Hey, did you hear Hayden Christensen attended Star Wars Celebration in Orlando lart month. Yeah, I know, eye roll, right? Well, did you also hear his autograph pre-sale sold out in the fastest time EVER for a Celebration attendee?? And for $130 a pop at that. But yeah, EVERYONE hates the prequels, right? Wrong, and the quicker we all realize this the more we will all enjoy Star Wars.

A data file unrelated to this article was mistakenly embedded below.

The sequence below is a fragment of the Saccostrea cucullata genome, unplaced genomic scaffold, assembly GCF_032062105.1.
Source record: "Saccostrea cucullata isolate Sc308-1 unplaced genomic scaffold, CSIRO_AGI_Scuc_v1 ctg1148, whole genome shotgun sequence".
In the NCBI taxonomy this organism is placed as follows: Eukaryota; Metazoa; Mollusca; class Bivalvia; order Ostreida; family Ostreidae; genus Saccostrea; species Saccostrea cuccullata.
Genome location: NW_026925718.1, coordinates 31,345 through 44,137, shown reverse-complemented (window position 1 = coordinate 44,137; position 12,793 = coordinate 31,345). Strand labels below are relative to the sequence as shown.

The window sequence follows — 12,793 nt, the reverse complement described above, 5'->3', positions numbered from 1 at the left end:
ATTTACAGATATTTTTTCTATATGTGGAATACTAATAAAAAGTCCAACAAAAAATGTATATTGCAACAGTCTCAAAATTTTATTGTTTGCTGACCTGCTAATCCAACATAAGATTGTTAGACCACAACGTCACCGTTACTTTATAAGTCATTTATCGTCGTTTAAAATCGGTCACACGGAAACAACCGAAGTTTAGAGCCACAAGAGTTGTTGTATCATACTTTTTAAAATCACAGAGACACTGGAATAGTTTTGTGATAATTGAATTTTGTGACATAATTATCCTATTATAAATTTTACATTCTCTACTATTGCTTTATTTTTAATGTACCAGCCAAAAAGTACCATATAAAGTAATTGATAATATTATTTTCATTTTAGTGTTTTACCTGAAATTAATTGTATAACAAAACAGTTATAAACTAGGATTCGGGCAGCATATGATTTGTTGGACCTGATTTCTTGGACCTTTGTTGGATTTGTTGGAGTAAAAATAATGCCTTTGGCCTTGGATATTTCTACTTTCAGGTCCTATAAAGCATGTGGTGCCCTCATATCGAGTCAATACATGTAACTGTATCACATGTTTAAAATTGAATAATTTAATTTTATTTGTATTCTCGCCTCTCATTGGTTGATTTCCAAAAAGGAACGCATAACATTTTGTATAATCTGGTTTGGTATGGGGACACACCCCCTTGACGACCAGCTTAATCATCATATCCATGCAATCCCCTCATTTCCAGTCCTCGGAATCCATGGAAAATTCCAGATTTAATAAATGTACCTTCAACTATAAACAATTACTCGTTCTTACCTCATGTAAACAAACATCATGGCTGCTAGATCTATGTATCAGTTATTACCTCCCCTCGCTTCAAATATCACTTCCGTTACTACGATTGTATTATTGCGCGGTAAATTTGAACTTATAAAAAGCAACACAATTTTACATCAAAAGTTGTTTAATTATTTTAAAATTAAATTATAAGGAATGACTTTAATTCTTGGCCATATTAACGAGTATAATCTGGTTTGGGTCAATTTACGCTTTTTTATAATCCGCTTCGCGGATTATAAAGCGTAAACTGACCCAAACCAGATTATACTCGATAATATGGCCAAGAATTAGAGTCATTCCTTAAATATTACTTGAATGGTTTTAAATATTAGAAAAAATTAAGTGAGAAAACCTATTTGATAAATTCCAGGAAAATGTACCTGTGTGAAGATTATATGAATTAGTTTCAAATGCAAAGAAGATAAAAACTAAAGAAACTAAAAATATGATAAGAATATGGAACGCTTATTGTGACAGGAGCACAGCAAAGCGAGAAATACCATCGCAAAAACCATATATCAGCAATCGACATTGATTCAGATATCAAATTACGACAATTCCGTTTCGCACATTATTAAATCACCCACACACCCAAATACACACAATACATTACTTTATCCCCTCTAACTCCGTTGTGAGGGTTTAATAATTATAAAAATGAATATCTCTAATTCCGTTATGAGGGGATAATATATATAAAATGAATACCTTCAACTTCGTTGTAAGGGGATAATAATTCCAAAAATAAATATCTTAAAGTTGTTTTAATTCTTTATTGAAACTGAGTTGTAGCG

There’s mounting evidence that not only the general movie-going audience but die-hard Star Wars fans do not in fact hate the prequel trilogy. Hayden’s appearance at Celebration and the reaction he received is but one example of our fandom opening up and rethinking their opinions of the oft-dismissed films in our beloved franchise. Oh, did you hear the very strong rumblings that the third standalone Star Wars story is going to focus on Obi-Wan Kenobi? Oh, and the part about Ewan McGregor coming back to play him? Yeah, that’s glaring example number two. Did you happen to see the design work in Rogue One? How about the prequel callbacks in that film? Yeah, I could go on and on, but quite frankly the notion that Disney is embarrassed by the existence of the prequel trilogy and are doing their darndest to try and bury them is far from the truth. Very far, it seems. I’m willing to go even one step further and say that Rian Johnson’s The Last Jedi will have a number of prequel callbacks – from design to (what I’m saying are probable) character appearances (yes, I’m referring to Obi-Wan and Anakin specifically, but I wouldn’t limit it to just them….), because he gets the truth that while flawed, the prequels trilogy is not only not bad, but pretty damn good. Why do I say that? Because he’s a fan, and he gets it. If you are going to tell a sweeping three film trilogy revolving around the Skywalker family (and yes, head of Lucasfilm Kathleen Kennedy has very bluntly stated that the ‘saga’ films will always revolved around the galaxy’s most dysfunctional family) you are going to have to not only acknowledge the prequels’ existence, but work the mythology of them into the story you’re weaving, else it will fall flat. We all love The Force Awakens and are indebted to Disney, Kathleen Kennedy, and JJ Abrams for crafting a fun-yet-familiar film to reenergize the Star Wars fan base. However, the point I’m trying to prove here is that we as a culture have been pre-programmed to think the Star Wars prequels as a whole are total shit, and it’s not true. I believe we’ve all listened to middle-aged, butt hurt Star Wars ‘fans’ bemoan the films, the actors, and their creator so much we simply accept it as fact. It’s almost an urban myth at this point, and I think it’s time to call a spade a spade. Now, I’m gonna get longwinded, stay with me…